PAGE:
HBSY argued that statutory set off does not apply to beneficial entitlements under wills and that any claim the Estate had against Anthony was either extinguished when it proved in his bankruptcy or when he was discharged from bankruptcy.
The Court held that Anthony had acted as intermeddler when he dealt with the Estate Funds and that his renunciation as executor ineffective. Anthony was liable to account to the Estate for the loss occasioned to it by his conduct. This presented a significant problem for HBSY because it took Anthony’s interest in the Estate subject to equitable principles.
The Court agreed that statutory set-off arising under s86 of the Act did not apply because a beneficial entitlement under a will is a gift and not a ‘dealing’ of a business or commercial nature for the purposes of s86, relying on Gye v McIntyre (HCA 1991) and Hamersley Iron Pty Ltd v Forge Group Power Pty Ltd (In Liq) (Recrs and Mgrs Apptd) (WASCA 2018).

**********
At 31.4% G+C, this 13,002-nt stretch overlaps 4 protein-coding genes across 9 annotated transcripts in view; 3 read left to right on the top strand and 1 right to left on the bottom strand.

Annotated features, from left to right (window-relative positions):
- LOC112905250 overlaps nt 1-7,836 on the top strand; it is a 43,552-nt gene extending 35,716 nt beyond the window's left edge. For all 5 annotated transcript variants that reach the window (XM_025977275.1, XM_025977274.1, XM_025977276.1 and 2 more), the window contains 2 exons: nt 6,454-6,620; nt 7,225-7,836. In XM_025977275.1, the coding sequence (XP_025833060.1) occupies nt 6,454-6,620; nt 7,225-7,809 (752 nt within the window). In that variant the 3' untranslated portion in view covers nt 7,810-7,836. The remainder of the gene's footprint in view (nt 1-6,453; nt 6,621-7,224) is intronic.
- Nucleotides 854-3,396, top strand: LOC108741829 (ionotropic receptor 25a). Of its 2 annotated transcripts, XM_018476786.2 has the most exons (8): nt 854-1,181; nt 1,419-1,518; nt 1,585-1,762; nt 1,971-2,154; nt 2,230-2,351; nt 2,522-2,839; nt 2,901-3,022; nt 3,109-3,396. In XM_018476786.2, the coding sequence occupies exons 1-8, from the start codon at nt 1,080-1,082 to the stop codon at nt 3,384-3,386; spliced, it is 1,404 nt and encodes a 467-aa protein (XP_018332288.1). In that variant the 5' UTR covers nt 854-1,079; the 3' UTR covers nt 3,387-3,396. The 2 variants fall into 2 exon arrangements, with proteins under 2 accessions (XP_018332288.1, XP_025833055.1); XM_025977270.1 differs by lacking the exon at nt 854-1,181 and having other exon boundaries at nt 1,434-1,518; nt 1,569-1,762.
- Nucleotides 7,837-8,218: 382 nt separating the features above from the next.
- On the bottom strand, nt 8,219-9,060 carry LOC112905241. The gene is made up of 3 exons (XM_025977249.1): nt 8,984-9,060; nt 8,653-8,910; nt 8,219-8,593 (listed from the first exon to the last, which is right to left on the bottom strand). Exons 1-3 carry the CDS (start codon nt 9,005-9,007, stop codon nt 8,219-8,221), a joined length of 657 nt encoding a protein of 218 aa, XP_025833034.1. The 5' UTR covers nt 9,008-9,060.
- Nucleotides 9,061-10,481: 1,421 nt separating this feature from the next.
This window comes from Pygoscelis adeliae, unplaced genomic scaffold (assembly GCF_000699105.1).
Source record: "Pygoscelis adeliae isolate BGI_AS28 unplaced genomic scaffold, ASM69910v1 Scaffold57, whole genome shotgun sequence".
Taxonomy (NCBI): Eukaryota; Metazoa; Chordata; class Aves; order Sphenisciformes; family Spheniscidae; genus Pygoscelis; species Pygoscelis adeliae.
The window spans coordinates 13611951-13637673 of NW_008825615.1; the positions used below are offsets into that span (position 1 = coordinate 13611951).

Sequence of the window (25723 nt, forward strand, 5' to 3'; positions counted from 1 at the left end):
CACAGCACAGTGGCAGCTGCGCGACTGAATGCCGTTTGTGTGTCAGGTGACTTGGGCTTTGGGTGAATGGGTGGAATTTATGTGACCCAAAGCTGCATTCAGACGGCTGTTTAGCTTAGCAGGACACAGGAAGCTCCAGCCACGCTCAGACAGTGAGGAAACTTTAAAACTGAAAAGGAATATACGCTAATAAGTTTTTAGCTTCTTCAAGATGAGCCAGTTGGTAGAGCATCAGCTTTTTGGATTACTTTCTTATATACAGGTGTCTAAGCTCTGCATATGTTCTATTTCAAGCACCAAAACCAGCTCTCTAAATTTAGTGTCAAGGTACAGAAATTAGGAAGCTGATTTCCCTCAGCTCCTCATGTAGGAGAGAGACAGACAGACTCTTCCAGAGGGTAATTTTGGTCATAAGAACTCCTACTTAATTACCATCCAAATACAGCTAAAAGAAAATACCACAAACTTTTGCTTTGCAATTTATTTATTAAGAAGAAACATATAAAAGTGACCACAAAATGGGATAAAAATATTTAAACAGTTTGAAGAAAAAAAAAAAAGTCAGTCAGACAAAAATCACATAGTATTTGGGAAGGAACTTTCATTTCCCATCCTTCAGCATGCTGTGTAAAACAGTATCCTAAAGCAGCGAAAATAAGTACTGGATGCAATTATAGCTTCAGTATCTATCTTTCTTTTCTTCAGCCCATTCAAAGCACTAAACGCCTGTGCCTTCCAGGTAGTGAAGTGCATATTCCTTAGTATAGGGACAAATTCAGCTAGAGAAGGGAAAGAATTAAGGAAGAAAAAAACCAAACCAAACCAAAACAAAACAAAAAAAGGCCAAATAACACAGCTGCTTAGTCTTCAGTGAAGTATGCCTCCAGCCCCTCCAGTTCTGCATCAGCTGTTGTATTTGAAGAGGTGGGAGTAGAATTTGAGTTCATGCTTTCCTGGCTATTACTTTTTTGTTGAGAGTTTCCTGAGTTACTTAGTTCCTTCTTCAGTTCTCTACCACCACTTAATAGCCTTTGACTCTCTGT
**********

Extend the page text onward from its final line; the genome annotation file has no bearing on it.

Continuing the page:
As for the application of the equitable principles established by Re Dacre, Morris v Livie and Cherry v Boultbee, the Court held that:
- Under Re Dacre, Anthony was taken to have been paid his entitlement at the time he breached his obligation as trustee. When HBSY purchased Anthony’s interest, there was nothing left in Anthony’s entitlement for HBSY to claim because he had already received it in the misappropriated funds.
- Under Morris v Livie, Anthony’s interest in the Estate was extinguished at the time he breached his obligations to it. When HBSY purchased Anthony’s interest, it had already ceased to exist. The interest can only be reinvigorated by curing the default by repayment.
- Under Cherry v Boultbee, Anthony is taken to already be in receipt of his share. HBSY is unable to claim the interest until it is released by repayment of the default in full.